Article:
In conclusion, the evidence and primary texts simply do not support the claims of sacred sex or temple prostitution in ancient Canaan.
Reevaluating Women and Sacred Prostitution in Paganism
It seems that in some circles of modern Pagandom, sacred prostitution is a sacred cow. And in reexamining whether or not sacred prostitution has an ancient precedent, people get as upset as if one brought up the “burning times” issue. Tempers rise and people may start flinging around the label “prude” as venomously as once others flung the label “whore.” That’s still indicative of defining a woman (or a goddess) through her sexuality, and only in two mutually exclusive categories: that has never been healthy. It is even now unhealthy; and it further obscures honest examination of the issue.
The concept of temple prostitution does not sexually liberate women because it continues the emphasis on a woman’s sexuality instead of focusing on a woman as a whole being and her many roles. Indeed, these questions don’t appear nearly as often for men as for women. As Budin concludes, “In the efforts to find a spirituality that values the (female) body and its sexuality, members of the New Age movement (and others) have retrojected this desire onto what is apparently the only comparable ancient institution. And, in so doing, they have completely re-created the myth. Although this recreation may serve positive psychological functions in modern times—several attestations do indicate this—it only serves to hamper the study of the actual ancient evidence.”32
Canaanite Revivalist Community and Sacred Prostitution
As for what I think all this means to the Canaanite religion revivalist/Natib Qadish community, specifically:
I’m suspicious that on occasion some folks seek modern Canaanite religion in hopes that we’ll declare a sexual free-for-all in the glorious name of a mythic past. There’s been too much biased information out there for too long, and I wonder if because of this accidental misinformation or out-right propaganda some people hope that we’re Orgies-R-Us. Some may consider modern Canaanite religion because they want to defy the establishment and their religious roots, Western culture, or authority; and/or want something ancient and religious to legitimize what they already do sexually. In my opinion, changing religion primarily just to rebel doesn’t usually make for a good reason to convert, and neither does sex. If people need a historic religious precedent --i.e. permission--to make natural human decisions about sexuality, then they may not be as disassociated from values they seek to reject.
The evidence for temple prostitution, heiros gamos, and sacred sex in Canaan simply cannot support the fantastical claims, thus sex rites were not likely a part of Canaanite religion and are not a part of modern polytheistic Canaanite religion today.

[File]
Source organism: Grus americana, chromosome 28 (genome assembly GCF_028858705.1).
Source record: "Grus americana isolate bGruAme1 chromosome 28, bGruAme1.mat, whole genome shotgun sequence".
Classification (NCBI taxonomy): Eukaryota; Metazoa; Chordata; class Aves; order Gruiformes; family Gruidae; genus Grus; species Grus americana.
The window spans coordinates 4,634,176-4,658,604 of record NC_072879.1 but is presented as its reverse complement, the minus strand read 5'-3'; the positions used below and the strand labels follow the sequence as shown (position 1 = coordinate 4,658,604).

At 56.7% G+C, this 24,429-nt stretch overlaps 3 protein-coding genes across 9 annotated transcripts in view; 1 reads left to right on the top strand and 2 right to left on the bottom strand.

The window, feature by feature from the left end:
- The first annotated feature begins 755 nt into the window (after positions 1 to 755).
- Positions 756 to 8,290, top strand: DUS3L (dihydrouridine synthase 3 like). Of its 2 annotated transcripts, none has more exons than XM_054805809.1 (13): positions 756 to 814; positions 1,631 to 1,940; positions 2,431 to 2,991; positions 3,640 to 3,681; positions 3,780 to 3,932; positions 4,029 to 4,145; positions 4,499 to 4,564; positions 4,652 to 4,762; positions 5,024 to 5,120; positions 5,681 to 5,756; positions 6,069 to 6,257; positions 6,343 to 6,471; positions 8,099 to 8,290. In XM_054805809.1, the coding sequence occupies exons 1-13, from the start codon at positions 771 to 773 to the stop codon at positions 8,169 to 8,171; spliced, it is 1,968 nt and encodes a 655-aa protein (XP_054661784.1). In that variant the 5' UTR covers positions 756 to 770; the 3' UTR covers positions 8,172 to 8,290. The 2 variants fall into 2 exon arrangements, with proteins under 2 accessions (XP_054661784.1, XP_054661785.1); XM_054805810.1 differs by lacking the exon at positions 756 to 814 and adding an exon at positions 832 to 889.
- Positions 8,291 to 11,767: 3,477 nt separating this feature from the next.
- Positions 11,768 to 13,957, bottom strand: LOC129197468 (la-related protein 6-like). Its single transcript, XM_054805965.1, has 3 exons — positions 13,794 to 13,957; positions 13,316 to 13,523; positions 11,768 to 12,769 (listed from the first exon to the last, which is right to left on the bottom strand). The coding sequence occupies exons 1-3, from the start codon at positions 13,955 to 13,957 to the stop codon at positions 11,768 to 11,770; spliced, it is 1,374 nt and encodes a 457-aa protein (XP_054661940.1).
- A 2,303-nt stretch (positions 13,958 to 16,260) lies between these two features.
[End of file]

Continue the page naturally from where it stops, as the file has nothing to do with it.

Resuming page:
If people want to have modern sacred sexual rituals without any claim to Canaanite practices, that’s great—whatever shakes their sistrums.
However, modern claims asserting a historic Canaanite precedent for sacred sex are misinformed, claims of a modern Canaanite sexual clergy are misinformed, and claims of enacting Canaanite religious sexual practices are also misinformed. Despite genuineness of any practitioners and the best of motives, any modern sex rite based on “ancient Canaanite religion” is misleading. With all the confusion throughout scholarship, it understandable that these misinterpretations happen and that people are unknowingly misled.
I think we have to entertain the idea that if sacred sex was not occurring in the deities’ ancient temples and religion, then perhaps the deities do not want these practices their modern sacred temple spaces or religious practices. Simply because Bronze Age Canaanite religion has no evidence for temple prostitution or sacred sex doesn’t make sex any less sacred, pleasurable, wonderful, and honored by the deities than it already was and still is.
Endnotes for Orgies-R-Us: Sex, Lies, and Prostitutes in Canaanite Religion
1 Stephanie Budin. The Myth of Sacred Prostitution in Antiquity. Cambridge University Press, New York, NY, USA, 2008, p. 3.
2 Encyclopedia Britannica, Online: http://www.britannica.com/EBchecked/topic/265056/hieros-gamos
3 Budin defines three kinds of sacred prostitution, as listed above in the definition of the term “sacred prostitution,” and she concludes that “sacred prostitution never existed in the ancient Near East or Mediterranean.” (p.1)
Although I am not ready to make such a sweeping conclusion based on my limited knowledge, It is my conclusion that there is no evidence that any one of these three categories of sacred prostitution Budin listed existed in ancient Canaanite religion of the Bronze Age as exhibited in primary texts, and in addition to this there is also a lack of evidence of heiros gamos or sacred sex in general in an ancient Canaanite religious context.